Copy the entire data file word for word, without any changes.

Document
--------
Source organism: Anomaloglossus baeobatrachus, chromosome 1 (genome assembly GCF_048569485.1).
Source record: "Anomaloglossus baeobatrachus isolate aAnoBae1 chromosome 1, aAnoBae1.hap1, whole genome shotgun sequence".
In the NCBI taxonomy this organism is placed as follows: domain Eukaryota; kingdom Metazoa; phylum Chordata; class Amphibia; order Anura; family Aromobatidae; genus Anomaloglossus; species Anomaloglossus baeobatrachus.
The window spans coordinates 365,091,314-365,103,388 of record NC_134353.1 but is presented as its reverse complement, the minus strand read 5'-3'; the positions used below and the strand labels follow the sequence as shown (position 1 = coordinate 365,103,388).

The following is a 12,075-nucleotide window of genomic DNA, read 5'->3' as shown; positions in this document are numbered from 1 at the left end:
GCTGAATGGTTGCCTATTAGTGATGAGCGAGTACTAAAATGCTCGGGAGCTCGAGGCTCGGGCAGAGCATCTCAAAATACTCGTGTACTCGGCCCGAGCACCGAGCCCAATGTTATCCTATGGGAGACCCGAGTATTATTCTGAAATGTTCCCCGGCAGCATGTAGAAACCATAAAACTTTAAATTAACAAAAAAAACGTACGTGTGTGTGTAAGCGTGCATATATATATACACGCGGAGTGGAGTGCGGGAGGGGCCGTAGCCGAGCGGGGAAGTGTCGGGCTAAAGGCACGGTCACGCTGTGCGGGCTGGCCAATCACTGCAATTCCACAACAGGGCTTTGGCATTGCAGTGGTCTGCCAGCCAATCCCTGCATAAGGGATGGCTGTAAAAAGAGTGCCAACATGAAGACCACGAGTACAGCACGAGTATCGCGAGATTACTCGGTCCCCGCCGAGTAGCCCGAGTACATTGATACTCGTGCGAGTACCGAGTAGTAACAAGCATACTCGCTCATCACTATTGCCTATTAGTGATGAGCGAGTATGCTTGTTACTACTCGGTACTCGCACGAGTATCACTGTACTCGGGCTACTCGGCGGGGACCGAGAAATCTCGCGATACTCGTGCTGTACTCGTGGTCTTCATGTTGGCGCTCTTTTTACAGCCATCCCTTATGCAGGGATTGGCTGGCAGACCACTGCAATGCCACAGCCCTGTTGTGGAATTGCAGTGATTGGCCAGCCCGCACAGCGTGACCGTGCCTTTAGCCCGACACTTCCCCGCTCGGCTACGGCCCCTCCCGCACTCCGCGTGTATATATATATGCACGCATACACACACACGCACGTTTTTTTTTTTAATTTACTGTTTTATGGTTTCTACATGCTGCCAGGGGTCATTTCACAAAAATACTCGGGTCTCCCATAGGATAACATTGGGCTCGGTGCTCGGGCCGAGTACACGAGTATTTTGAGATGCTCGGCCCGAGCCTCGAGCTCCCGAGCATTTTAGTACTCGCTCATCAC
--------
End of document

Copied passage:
Source organism: Anomaloglossus baeobatrachus, chromosome 1 (genome assembly GCF_048569485.1).
Source record: "Anomaloglossus baeobatrachus isolate aAnoBae1 chromosome 1, aAnoBae1.hap1, whole genome shotgun sequence".
In the NCBI taxonomy this organism is placed as follows: domain Eukaryota; kingdom Metazoa; phylum Chordata; class Amphibia; order Anura; family Aromobatidae; genus Anomaloglossus; species Anomaloglossus baeobatrachus.
The window spans coordinates 365,091,314-365,103,388 of record NC_134353.1 but is presented as its reverse complement, the minus strand read 5'-3'; the positions used below and the strand labels follow the sequence as shown (position 1 = coordinate 365,103,388).

The following is a 12,075-nucleotide window of genomic DNA, read 5'->3' as shown; positions in this document are numbered from 1 at the left end:
GCTGAATGGTTGCCTATTAGTGATGAGCGAGTACTAAAATGCTCGGGAGCTCGAGGCTCGGGCAGAGCATCTCAAAATACTCGTGTACTCGGCCCGAGCACCGAGCCCAATGTTATCCTATGGGAGACCCGAGTATTATTCTGAAATGTTCCCCGGCAGCATGTAGAAACCATAAAACTTTAAATTAACAAAAAAAACGTACGTGTGTGTGTAAGCGTGCATATATATATACACGCGGAGTGGAGTGCGGGAGGGGCCGTAGCCGAGCGGGGAAGTGTCGGGCTAAAGGCACGGTCACGCTGTGCGGGCTGGCCAATCACTGCAATTCCACAACAGGGCTTTGGCATTGCAGTGGTCTGCCAGCCAATCCCTGCATAAGGGATGGCTGTAAAAAGAGTGCCAACATGAAGACCACGAGTACAGCACGAGTATCGCGAGATTACTCGGTCCCCGCCGAGTAGCCCGAGTACATTGATACTCGTGCGAGTACCGAGTAGTAACAAGCATACTCGCTCATCACTATTGCCTATTAGTGATGAGCGAGTATGCTTGTTACTACTCGGTACTCGCACGAGTATCACTGTACTCGGGCTACTCGGCGGGGACCGAGAAATCTCGCGATACTCGTGCTGTACTCGTGGTCTTCATGTTGGCGCTCTTTTTACAGCCATCCCTTATGCAGGGATTGGCTGGCAGACCACTGCAATGCCACAGCCCTGTTGTGGAATTGCAGTGATTGGCCAGCCCGCACAGCGTGACCGTGCCTTTAGCCCGACACTTCCCCGCTCGGCTACGGCCCCTCCCGCACTCCGCGTGTATATATATATGCACGCATACACACACACGCACGTTTTTTTTTTTAATTTACTGTTTTATGGTTTCTACATGCTGCCAGGGGTCATTTCACAAAAATACTCGGGTCTCCCATAGGATAACATTGGGCTCGGTGCTCGGGCCGAGTACACGAGTATTTTGAGATGCTCGGCCCGAGCCTCGAGCTCCCGAGCATTTTAGTACTCGCTCATCAC